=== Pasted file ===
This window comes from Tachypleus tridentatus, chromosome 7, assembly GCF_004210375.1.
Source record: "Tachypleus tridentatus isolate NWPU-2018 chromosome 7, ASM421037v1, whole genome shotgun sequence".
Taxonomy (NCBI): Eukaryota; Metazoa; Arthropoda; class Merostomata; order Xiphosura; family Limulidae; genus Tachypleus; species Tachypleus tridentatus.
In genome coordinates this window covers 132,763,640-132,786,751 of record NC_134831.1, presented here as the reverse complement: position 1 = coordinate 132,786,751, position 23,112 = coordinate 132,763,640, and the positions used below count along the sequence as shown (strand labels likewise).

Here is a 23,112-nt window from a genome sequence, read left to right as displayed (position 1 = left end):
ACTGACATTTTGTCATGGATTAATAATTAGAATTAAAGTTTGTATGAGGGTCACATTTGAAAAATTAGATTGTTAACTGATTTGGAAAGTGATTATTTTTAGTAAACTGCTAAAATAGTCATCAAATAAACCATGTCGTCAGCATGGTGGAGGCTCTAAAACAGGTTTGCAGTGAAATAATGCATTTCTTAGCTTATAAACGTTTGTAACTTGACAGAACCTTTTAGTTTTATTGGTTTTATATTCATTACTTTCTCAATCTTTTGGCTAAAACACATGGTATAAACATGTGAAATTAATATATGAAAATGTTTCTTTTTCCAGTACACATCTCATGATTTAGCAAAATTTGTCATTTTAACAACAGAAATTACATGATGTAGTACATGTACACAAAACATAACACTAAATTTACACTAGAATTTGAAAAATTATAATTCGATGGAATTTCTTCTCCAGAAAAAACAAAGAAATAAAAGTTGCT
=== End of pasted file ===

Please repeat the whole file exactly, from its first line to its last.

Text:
This window comes from Tachypleus tridentatus, chromosome 7, assembly GCF_004210375.1.
Source record: "Tachypleus tridentatus isolate NWPU-2018 chromosome 7, ASM421037v1, whole genome shotgun sequence".
Taxonomy (NCBI): Eukaryota; Metazoa; Arthropoda; class Merostomata; order Xiphosura; family Limulidae; genus Tachypleus; species Tachypleus tridentatus.
In genome coordinates this window covers 132,763,640-132,786,751 of record NC_134831.1, presented here as the reverse complement: position 1 = coordinate 132,786,751, position 23,112 = coordinate 132,763,640, and the positions used below count along the sequence as shown (strand labels likewise).

Here is a 23,112-nt window from a genome sequence, read left to right as displayed (position 1 = left end):
ACTGACATTTTGTCATGGATTAATAATTAGAATTAAAGTTTGTATGAGGGTCACATTTGAAAAATTAGATTGTTAACTGATTTGGAAAGTGATTATTTTTAGTAAACTGCTAAAATAGTCATCAAATAAACCATGTCGTCAGCATGGTGGAGGCTCTAAAACAGGTTTGCAGTGAAATAATGCATTTCTTAGCTTATAAACGTTTGTAACTTGACAGAACCTTTTAGTTTTATTGGTTTTATATTCATTACTTTCTCAATCTTTTGGCTAAAACACATGGTATAAACATGTGAAATTAATATATGAAAATGTTTCTTTTTCCAGTACACATCTCATGATTTAGCAAAATTTGTCATTTTAACAACAGAAATTACATGATGTAGTACATGTACACAAAACATAACACTAAATTTACACTAGAATTTGAAAAATTATAATTCGATGGAATTTCTTCTCCAGAAAAAACAAAGAAATAAAAGTTGCT